The Madison Museum of Contemporary Art is located in downtown Madison, Wisconsin. Within the museum are galleries, a gift shop, lecture hall, and a roof-top restaurant and bar, all partially enclosed by glass walls on a corner of iconic State Street. One fall evening, I walked into the gallery showing the art of Joel Shapiro’s Bronzes. How fun! His pieces of sculpture are massive and seem either a little off balance or meticulously constructed to keep balanced despite their appearance. It was a challenge to imagine how Shapiro got the bronze beams to stand upright without fear of them falling over. The size of these sculptures are also huge; every piece could stand its own in the outdoor landscape. Comparing the heights of people viewing the show with the art structures empathized their monumental quality. Besides the impression that the medium of bronze gives; looking at them, the viewer finds they also suggest figures that may be dancing or walking. The show continues through January 13th, 2019 at MMOC. The artist Joel Shapiro has created a gallery space which is fun and is interactive simply by looking.
It is interesting to know that Shapiro was influenced by Indian sculpture when he served as a Peace Corp volunteer in India. He felt that sculpture depicted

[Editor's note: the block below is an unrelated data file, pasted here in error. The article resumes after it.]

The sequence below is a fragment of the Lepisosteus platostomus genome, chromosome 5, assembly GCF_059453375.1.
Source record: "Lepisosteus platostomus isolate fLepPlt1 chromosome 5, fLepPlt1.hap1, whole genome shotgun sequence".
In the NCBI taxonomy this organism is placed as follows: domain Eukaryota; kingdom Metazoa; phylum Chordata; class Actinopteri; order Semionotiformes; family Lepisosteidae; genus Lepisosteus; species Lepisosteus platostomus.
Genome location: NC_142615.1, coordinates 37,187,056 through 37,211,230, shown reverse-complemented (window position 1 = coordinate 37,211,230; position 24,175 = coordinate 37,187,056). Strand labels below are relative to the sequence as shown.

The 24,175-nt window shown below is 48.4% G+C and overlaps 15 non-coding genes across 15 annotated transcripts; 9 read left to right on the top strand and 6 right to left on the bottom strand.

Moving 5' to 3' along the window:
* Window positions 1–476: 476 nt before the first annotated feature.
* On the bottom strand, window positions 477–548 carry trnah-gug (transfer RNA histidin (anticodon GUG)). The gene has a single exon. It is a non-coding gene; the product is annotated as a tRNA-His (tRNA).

” the dynamism of human form”.
Robert Morris, Richard Serra and Donald Judd also influenced his art.
Joel Shapiro, according to an interview with the Brooklynrail.org, grew up in a leftist, well-educated neighborhood of New York city. Briefly, he and his family moved to Texas during WWII but then moved back to Sunnyside Gardens, a planned community expressing utopian ideals through architecture in New York city. After 2 years in India during the 60’s , he returned to graduate school at NYU. His art moves back and forth between abstraction and representation.
” I think abstraction is simply an act of tremendous faith and very difficult and painful to sustain.” Joel Shapiro
Shapiro’s reputation extends internationally, having shown his work at 160 solo exhibits. Currently, perhaps, Joel Shapiro is exploring the idea of : “the projection of thought into space without the constraint of architecture.”